Amazon’s Zoox completes ‘critical checkpoint’ in robotaxi testing and rollout

Jesse Levinson, Zoox CTO and co-founder, speaks at Amazon re:MARS in Las Vegas this week. (GeekWire Photo / Todd Bishop)

LAS VEGAS — Zoox, the robotaxi company acquired by Amazon for more than $1 billion in 2020, says it has achieved a key milestone in the testing and rollout of its autonomous electric vehicle.

Jesse Levinson, the Zoox co-founder and CTO, told the audience at Amazon’s re:MARS event here Tuesday night that Zoox “recently completed a critical checkpoint that we haven’t talked about publicly yet.”

Specifically, he said, the Zoox vehicle operated “with no one inside, no chase vehicle, and no emergency stop, all on open, private roads with non-Zoox agents, including pedestrians, cyclists, cars and trucks.”

Zoox L5 Fully Autonomous, All-electric Robotaxi. (Zoox Photo)

The vehicle satisfied safety requirements in these tests, which means it “can operate in an unstructured environment at human-plus safety levels,” he said. “And we’re almost ready to do that on public roads.”

We’ve followed up with Zoox for more about what this means for its launch plans.

Zoox unveiled its passenger robotaxi in December 2020, opting to build the vehicle from the ground up rather than adapting an existing vehicle as others have done.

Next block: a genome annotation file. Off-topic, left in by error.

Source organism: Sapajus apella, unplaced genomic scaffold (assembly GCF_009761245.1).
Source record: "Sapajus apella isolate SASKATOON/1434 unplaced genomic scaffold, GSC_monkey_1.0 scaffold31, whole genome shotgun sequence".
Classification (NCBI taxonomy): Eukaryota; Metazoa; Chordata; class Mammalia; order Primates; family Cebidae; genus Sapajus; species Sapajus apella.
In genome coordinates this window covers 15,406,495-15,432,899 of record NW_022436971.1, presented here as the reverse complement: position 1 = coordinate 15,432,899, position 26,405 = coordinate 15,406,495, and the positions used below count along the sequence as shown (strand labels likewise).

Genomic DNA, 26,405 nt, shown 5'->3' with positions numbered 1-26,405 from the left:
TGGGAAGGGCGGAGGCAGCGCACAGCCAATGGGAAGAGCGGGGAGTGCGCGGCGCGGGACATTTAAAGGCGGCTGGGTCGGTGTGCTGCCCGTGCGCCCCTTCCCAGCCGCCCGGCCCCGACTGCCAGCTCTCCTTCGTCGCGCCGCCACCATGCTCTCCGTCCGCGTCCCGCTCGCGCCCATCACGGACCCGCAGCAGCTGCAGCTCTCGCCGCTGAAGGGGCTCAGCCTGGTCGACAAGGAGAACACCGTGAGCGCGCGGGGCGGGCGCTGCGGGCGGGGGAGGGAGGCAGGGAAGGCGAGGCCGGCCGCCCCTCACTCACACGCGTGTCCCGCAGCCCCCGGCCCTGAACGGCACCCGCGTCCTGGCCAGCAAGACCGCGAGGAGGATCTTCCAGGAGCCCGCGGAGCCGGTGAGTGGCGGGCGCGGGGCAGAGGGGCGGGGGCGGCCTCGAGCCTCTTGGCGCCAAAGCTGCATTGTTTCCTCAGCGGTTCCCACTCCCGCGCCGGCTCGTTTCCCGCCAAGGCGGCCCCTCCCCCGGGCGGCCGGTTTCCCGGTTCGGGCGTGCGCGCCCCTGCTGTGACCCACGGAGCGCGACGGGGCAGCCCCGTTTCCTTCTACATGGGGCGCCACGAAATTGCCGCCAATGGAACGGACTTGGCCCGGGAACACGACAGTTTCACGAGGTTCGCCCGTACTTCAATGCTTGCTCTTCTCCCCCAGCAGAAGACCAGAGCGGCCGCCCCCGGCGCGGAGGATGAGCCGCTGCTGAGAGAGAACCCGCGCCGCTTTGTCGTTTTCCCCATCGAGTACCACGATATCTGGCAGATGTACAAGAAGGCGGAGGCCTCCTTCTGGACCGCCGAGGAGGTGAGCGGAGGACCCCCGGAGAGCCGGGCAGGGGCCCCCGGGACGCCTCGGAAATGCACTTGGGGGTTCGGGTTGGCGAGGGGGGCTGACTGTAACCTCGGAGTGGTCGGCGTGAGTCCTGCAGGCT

Levinson reiterated the benefits of this approach during his re:MARS talk. The advantages include the ability for the vehicle to operate in either direction, with better visibility for the built-in sensors because they’re not blocked by a hood.

Zoox expanded its testing to Seattle last year, using specially equipped L3 Toyota Highlanders with a safety driver on board. Amazon’s acquisition of Zoox was part of a larger push by the company into robotics, automation and electric vehicles.

PREVIOUSLY: Zoox CTO on the Amazon acquisition, and the environmental promise of self-driving taxis

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Editor’s Note: Levinson’s title corrected since original post.

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